This is a follow up to my previous post. If you haven’t yet – go and read that one first. I’ll wait.
So where were we? Aha…
In the last post I said, that Windsor (any container in general) creates objects for you, hence it owns them, ergo its responsibility is to properly end their lifetime when they’re no longer needed.
Since as I mentioned in my previous post, Windsor will track your component, it’s a common misconception held by users that in order to properly release all components they must call Release method on the container.
How will Windsor know I no longer need an object?
That’s the most important part of this post really, so pay attention.
In Windsor (every container in general) every component has a lifestyle associated with it. In short lifestyle defines the context in which an instance should be reused. If you want to have just single instance of a component in the context of the container, you give the object a singleton lifestyle (which is the default in Windsor). If you want to reuse your object in the context of a web request, you give it a lifestyle of a per-web-request and so on. Now the word context (though overloaded) is important here.
When the context ends?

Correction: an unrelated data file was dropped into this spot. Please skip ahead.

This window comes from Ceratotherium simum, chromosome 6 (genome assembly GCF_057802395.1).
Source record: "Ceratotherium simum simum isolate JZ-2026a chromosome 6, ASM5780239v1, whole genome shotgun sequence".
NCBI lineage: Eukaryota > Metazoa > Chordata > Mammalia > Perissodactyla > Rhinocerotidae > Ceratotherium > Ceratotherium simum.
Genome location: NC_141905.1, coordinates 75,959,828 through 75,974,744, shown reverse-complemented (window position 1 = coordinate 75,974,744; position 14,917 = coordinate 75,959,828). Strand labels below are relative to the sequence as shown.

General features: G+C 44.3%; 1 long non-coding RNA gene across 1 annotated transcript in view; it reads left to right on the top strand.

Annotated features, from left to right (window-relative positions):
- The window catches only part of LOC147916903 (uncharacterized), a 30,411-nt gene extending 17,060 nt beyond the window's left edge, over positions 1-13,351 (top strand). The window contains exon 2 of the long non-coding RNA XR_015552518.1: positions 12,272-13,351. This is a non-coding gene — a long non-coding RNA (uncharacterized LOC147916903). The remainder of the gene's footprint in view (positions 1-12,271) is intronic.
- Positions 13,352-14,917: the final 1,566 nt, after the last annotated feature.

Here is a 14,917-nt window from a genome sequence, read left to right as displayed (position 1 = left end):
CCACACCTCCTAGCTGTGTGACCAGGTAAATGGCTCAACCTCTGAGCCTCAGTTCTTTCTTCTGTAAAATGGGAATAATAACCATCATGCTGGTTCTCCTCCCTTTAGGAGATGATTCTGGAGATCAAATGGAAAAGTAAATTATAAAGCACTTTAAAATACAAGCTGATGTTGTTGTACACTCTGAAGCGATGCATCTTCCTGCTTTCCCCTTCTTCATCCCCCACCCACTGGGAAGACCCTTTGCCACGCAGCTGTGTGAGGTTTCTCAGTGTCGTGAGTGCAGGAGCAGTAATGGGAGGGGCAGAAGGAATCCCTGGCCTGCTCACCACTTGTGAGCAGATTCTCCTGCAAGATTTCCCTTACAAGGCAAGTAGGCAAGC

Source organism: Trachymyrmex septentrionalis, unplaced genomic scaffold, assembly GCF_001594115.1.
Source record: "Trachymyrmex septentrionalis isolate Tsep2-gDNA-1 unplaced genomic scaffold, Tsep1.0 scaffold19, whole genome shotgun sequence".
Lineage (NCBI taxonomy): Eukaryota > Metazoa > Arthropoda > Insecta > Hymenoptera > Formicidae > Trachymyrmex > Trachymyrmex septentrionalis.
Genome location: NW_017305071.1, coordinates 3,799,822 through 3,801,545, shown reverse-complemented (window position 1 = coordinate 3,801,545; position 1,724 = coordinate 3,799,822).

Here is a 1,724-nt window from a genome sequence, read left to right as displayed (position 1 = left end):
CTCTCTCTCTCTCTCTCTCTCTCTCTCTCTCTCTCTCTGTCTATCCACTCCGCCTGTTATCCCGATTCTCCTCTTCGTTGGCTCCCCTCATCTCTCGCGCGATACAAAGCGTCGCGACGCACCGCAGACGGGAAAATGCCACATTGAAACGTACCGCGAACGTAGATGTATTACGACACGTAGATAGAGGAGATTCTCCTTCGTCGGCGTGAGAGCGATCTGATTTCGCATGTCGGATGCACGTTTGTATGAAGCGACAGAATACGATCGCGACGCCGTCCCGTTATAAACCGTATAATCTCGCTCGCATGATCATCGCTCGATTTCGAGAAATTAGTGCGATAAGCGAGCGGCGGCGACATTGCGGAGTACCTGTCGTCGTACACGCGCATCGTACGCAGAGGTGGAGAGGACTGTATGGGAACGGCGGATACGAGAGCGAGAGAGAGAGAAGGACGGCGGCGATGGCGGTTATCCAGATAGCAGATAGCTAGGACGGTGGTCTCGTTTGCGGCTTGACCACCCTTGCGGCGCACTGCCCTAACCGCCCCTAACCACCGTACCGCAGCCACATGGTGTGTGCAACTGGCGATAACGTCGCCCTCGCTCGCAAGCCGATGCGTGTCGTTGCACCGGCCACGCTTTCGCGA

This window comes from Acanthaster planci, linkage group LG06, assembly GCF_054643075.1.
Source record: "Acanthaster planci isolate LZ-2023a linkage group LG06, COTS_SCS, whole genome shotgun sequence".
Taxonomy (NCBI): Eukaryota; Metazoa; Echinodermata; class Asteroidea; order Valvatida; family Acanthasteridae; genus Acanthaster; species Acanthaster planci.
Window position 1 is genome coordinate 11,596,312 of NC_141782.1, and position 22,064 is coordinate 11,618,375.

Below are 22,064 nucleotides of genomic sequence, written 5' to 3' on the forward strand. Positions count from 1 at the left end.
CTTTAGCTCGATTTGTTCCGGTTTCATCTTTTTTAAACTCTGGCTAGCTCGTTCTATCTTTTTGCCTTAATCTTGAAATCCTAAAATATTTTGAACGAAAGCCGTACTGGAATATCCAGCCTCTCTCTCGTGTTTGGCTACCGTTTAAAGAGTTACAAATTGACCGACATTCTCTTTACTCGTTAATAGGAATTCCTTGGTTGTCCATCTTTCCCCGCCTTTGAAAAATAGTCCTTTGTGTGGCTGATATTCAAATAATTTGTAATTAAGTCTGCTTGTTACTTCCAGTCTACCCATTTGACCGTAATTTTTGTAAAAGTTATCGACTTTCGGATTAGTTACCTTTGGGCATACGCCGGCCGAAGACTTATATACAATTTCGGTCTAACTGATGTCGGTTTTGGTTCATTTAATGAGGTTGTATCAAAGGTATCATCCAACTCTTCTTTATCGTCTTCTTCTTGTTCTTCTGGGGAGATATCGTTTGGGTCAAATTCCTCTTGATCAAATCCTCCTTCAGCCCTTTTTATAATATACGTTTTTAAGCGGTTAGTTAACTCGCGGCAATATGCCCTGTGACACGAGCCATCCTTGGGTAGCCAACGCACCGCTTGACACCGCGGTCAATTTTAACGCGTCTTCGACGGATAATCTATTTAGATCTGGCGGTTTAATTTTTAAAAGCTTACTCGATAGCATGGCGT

While some contexts, like web request have a well defined ends that Windsor can detect, that’s not the case for every of them. This brings us to the Release method.
Windsor has a Release method that you use to explicitly tell it “hey, I’m not gonna use this this object anymore.” Although the method is named very imperatively, which would suggest it takes immediate action, it’s not often the case. Quite a lot of time may pass between you call the method and Windsor will get the object destroyed. When the object gets really destroyed is up to its lifestyle manager, and they act differently.
- Singleton will ignore your call to Release because the instance is global in the scope of the container that created it, and the fact that you don’t need the object in one place does not mean you won’t need it moments later somewhere else. The scope of the singleton lifestyle has a well defined end. Windsor will destroy the singletons when the container itself is being disposed. This also means that you don’t have to Release your singletons – disposing of the container will take care of that.
- Per-web-request will ignore your call to Release for similar reasons – the object is global in the scope of a web-request. Web request also has a well defined end, so it will wait with destroying the object till the end of the web request and then do all the work necessary. This also means that you don’t have to release your per-web-request components – Windsor can detect end of a web request and release the per-web-request components without and intervention from your side.